Smoking Increases Risk of Familial Pancreatic Cancer
Thursday, May 29th 2003
A nested case-control study reported in the May issue of Gastroenterology identified smoking and having multiple first-degree relatives with pancreatic cancer as risk factors for developing pancreatic cancer. Based on these findings, the investigators suggest counseling these individuals not to smoke.
"Approximately 10% of pancreatic cancers are inherited, but the factors that affect tumorigenesis in familial pancreatic cancer are unknown," write Stephen J. Rulyak and colleagues from the University of Washington in Seattle. "We sought to determine whether smoking or other factors could predict cancer risk in familial pancreatic cancer kindreds."
This study included 251 members of 28 families, each of which had two or more members with pancreatic cancer. Smoking was an independent risk factor for familial pancreatic cancer (odds ratio [OR], 3.7; 95% confidence interval [CI], 1.8 - 7.6), and smokers developed cancer one decade earlier than did nonsmokers (age of onset, 59.6 vs. 69.1 years; P = .01).
Risk was further increased in men (OR, 5.2), in subjects younger than 50 years (OR, 7.6), and in subjects with affected first-degree relatives (for each additional family member, OR = 1.4; 95% CI, 1.1 - 1.9).
Diabetes was associated with pancreatic dysplasia, but not with pancreatic cancer risk. In one third of families, the mean age of onset decreased by two decades between generations, reflecting genetic anticipation.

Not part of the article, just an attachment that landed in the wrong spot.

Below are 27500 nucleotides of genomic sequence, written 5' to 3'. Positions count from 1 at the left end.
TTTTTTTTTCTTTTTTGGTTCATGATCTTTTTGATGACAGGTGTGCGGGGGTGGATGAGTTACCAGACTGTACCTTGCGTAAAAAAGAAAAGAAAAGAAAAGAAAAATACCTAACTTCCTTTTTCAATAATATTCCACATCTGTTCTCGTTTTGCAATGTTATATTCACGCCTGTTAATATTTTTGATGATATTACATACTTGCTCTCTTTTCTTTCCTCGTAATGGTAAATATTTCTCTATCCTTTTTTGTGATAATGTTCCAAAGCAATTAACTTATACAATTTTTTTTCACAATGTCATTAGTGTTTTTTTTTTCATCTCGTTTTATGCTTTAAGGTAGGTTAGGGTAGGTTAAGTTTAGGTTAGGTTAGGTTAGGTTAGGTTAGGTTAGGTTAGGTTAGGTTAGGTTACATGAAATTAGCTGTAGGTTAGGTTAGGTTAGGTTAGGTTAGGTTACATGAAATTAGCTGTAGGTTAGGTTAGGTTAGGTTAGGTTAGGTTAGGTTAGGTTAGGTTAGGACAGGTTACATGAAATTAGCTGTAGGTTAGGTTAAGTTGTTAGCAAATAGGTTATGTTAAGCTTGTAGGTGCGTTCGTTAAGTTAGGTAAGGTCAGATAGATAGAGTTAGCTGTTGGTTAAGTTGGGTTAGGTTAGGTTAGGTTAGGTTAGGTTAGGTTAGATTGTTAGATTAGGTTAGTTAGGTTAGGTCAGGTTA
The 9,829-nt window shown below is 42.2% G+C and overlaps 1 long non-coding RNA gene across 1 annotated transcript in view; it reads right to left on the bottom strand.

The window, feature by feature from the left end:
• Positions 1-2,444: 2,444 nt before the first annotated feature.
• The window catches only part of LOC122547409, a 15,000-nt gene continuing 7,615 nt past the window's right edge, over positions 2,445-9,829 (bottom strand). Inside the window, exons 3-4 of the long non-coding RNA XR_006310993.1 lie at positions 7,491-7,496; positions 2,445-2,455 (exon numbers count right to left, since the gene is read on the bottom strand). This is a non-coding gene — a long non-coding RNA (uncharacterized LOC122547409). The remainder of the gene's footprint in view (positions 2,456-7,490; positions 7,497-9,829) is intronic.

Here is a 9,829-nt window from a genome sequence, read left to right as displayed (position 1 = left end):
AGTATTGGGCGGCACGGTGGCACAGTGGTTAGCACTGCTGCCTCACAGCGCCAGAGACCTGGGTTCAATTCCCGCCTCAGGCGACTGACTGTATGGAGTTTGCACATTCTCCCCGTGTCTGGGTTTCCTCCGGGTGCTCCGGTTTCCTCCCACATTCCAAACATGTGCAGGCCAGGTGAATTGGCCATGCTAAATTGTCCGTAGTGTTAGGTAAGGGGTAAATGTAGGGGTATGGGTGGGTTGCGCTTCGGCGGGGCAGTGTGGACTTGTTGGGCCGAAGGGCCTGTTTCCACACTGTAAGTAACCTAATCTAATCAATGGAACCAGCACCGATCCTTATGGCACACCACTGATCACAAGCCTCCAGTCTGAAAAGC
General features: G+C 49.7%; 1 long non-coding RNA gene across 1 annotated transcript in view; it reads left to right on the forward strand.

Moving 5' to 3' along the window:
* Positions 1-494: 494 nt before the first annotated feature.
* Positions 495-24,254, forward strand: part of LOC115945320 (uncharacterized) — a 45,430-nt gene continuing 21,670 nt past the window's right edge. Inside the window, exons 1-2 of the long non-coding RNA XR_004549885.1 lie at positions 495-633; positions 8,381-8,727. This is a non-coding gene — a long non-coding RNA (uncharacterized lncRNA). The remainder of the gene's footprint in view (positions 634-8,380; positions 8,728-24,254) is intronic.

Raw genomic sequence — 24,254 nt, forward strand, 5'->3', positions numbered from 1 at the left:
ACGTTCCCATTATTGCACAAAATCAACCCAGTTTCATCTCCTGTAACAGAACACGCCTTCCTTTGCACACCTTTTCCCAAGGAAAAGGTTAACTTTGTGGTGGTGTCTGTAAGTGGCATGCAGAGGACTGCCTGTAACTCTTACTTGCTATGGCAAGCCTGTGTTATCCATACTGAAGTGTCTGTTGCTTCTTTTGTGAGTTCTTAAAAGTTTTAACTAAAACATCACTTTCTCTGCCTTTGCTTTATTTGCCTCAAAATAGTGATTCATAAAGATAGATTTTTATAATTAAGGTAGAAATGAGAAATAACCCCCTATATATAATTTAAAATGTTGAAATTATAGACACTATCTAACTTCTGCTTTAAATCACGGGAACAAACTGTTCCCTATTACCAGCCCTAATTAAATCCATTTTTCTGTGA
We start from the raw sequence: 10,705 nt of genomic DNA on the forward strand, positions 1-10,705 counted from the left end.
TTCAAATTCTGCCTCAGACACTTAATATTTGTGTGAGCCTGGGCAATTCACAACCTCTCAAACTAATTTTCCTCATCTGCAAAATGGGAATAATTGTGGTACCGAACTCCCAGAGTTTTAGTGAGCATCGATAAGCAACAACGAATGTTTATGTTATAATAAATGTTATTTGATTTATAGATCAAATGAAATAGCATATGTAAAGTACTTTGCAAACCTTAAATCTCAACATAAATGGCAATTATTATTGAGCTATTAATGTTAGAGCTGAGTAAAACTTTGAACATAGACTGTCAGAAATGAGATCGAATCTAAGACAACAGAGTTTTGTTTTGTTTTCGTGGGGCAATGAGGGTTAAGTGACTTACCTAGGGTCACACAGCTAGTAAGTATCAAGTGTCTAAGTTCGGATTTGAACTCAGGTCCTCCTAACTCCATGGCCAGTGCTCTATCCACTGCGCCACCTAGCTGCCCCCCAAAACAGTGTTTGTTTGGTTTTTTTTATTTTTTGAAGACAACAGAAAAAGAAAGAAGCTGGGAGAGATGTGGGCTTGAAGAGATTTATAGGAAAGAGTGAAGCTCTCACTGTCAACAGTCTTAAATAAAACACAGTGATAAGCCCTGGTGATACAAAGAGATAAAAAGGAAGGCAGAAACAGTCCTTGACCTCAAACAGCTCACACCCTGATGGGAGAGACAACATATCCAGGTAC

"Smoking is a strong, independent risk factor for the development of pancreatic cancer, resulting in a 4-fold increase in risk above and beyond the elevated risk at baseline. Moreover, there may be a dose effect, with risk increasing with five or more years of smoking compared with less than five years of smoking," the authors write. "These factors may be useful in selecting candidates for pancreatic cancer screening. Members of families with multiple pancreatic cancers should be counseled not to smoke."
Solvay Pharmaceuticals, Inc., helped support this study through a grant to one of the authors.
News Author: Laurie Barclay, MD
CME Author: Bernard M. Sklar, MD, MS
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